The Chevrolet Uplander is the last of GM’s half-hearted attempts to meet the needs of minivan buyers. It debuted in 2005 but was heavily based on its predecessor, the Venture, which dated back to 1997. Both regular- and extended-wheelbase models are available in LS trim; the LT model only comes in the long version. The 3.9-liter V-6 offers a respectable 240 horsepower, but the Uplander lags behind the competition in driving comfort and packaging innovation. Even the four-speed automatic transmission seems antiquated. Safety is the only area where this minivan truly performs.
Production will not continue beyond this model year, as the Uplander is slated to be replaced by the Chevy Traverse, a fourth version of the Lambda-platform crossover SUV (Buick Enclave, GMC Acadia, and Saturn Outlook). With that in mind, the Uplander should be available for well below sticker price as it languishes on dealer lots.
Minor changes are made as the Uplander slowly strolls to automotive purgatory. Stability control, tire-pressure monitoring, and XM radio are now standard on all models. An auxiliary input jack is standard on non-navigation radios, and Ink Slate Metallic is a new paint color
On the ground floor is the regular-wheelbase LS, which has a list price of $22,320 and includes stability control, power windows and locks, remote entry, and air conditioning. The extended-wheelbase LS, for $25,030, adds 13.4 inches of length.
The top of the line is the LT, which rings in at $30,110. For that money, you get 17-inch aluminum wheels, a roof rack, power side mirrors, a power driver’s seat, a trip computer, automatic front climate control and rear air conditioning, and a DVD entertainment system for the kids in the back.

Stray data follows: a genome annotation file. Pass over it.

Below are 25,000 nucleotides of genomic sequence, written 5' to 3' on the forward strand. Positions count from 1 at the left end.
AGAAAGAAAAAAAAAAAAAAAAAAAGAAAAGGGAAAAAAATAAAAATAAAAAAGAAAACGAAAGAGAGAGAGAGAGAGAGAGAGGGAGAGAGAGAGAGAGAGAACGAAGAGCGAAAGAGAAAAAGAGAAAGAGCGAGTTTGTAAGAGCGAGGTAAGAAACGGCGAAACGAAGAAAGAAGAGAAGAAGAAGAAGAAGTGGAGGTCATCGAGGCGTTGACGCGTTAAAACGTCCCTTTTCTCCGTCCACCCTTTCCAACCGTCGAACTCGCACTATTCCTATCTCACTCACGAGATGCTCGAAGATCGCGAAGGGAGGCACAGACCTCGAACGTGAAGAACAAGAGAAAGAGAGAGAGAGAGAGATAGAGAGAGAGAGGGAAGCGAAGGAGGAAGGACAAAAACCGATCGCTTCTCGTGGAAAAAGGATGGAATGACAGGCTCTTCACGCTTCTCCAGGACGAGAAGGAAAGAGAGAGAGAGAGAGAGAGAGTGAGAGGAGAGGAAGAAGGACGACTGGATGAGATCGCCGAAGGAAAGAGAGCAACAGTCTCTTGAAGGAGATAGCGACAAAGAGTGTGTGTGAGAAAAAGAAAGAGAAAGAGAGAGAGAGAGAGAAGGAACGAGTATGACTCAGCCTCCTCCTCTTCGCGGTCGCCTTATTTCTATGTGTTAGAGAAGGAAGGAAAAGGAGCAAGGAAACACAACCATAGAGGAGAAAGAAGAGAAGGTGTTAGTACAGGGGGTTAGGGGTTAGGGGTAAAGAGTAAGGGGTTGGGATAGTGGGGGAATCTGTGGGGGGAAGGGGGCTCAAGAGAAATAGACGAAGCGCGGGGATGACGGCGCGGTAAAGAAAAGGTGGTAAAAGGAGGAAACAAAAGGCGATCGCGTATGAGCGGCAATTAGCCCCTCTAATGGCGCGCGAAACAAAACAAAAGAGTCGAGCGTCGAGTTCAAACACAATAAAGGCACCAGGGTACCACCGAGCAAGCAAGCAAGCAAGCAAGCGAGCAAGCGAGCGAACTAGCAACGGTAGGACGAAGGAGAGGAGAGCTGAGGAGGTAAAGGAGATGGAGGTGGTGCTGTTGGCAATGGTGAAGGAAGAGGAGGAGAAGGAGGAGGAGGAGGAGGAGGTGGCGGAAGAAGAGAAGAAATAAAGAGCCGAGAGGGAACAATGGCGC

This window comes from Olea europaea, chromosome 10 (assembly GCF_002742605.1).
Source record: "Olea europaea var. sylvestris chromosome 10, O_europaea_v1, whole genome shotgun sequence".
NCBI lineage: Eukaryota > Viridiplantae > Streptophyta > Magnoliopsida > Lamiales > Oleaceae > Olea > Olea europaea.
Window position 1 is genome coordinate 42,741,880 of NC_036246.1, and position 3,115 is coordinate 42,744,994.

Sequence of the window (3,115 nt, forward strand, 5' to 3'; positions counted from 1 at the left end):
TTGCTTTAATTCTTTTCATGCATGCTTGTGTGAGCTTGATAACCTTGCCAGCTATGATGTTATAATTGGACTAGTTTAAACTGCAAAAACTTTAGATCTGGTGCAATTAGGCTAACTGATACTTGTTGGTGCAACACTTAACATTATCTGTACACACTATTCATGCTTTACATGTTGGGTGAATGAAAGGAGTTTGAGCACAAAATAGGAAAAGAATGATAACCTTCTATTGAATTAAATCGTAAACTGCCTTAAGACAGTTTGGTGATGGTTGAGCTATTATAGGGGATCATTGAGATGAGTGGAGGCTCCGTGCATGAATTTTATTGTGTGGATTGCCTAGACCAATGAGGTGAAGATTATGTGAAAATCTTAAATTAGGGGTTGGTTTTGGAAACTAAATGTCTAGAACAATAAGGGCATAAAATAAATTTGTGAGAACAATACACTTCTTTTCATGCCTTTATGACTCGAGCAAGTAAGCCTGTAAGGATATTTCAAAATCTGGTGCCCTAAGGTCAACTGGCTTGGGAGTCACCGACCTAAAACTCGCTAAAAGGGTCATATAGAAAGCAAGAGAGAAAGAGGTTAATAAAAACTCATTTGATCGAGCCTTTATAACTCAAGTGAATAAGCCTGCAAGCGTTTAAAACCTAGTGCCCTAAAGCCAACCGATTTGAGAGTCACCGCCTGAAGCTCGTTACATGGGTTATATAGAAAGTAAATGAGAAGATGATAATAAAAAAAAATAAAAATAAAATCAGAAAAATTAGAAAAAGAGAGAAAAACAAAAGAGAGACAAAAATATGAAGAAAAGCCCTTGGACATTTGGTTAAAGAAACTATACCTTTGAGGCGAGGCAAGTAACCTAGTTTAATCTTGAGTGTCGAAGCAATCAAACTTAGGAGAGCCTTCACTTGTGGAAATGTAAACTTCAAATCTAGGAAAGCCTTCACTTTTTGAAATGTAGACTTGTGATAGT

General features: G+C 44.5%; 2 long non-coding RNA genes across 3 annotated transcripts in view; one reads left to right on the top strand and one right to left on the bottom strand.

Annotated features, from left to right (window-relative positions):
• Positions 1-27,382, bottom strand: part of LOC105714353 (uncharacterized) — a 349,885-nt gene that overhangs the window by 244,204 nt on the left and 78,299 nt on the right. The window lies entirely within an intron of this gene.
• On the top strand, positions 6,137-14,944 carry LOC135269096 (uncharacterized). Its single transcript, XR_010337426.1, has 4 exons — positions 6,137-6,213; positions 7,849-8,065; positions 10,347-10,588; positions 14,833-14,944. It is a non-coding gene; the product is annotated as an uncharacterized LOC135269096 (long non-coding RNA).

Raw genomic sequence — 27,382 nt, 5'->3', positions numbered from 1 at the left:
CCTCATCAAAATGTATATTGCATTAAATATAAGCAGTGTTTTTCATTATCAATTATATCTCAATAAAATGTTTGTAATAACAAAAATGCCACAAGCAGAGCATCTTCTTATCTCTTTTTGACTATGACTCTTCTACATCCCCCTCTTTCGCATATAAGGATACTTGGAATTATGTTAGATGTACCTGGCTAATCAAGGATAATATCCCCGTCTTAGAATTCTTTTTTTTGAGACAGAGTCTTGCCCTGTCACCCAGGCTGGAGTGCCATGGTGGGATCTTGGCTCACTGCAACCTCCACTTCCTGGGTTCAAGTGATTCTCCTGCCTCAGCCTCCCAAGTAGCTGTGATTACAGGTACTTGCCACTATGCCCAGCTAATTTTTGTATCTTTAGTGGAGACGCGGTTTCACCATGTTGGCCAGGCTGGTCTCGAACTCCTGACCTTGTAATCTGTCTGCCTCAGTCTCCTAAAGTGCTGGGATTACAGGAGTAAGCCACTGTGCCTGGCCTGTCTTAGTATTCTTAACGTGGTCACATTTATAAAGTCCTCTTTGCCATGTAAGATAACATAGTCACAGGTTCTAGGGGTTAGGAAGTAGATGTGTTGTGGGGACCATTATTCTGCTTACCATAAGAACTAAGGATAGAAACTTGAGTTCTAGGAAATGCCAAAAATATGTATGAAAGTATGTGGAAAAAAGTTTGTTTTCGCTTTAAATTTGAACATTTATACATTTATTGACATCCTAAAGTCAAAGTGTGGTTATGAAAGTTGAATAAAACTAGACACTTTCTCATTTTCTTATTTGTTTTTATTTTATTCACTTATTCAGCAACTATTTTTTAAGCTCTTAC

If you’re considering an Uplander at anywhere near list price, be aware that you could find a far better minivan for the price of an LT. Staying on the bargain-hunter assumption, your best price-to-space ratio is achieved with the extended-wheelbase LS.
Both LS models can be equipped to a level that should keep the whining from the wee ones to a minimum. A sound system with a six-CD in-dash changer goes for $295. The $645 climate package gives you tinted windows, power mirrors, a rear window defogger, and a rear wiper. DVD entertainment costs $995, and for another $150 you can add a modular rail system for overhead storage; $75 will get you two extra pairs of wireless headphones. Cruise control is not standard and adds $250 to the sticker price. A power driver’s seat goes for $275. Side airbags are an extra $350, and that allows purchase of the $125 integrated second-row child seat. Carpeted floor mats cost $80, and for those who live with extremely cold winters, there’s an engine-block heater for $75.
The LT model, befitting its higher status, comes with more luxury options such as the $2145 navigation system or $650 chrome wheels. The rest of the options exclusive to the LT come in package form: The Premium Seating package includes heated front leather seats for $1350; the $720 Power Convenience package has a 115-volt power outlet, a power-sliding door on the driver’s side, and rear parking assist); the $300 Convenience package has universal garage-door opener, remote start, and a cargo organizer; and the $260 Safe and Secure package comes with a sport suspension, load-leveling rear shocks, an inflator kit, and all-season tires.
Chevy claims the garish long front nose provides added crush space in a crash. Actual safety features include standard stability and traction control, anti-lock brakes, and front airbags. Side airbags, which protect the first and second row, are an option. All second-row seats have LATCH anchors for child seats.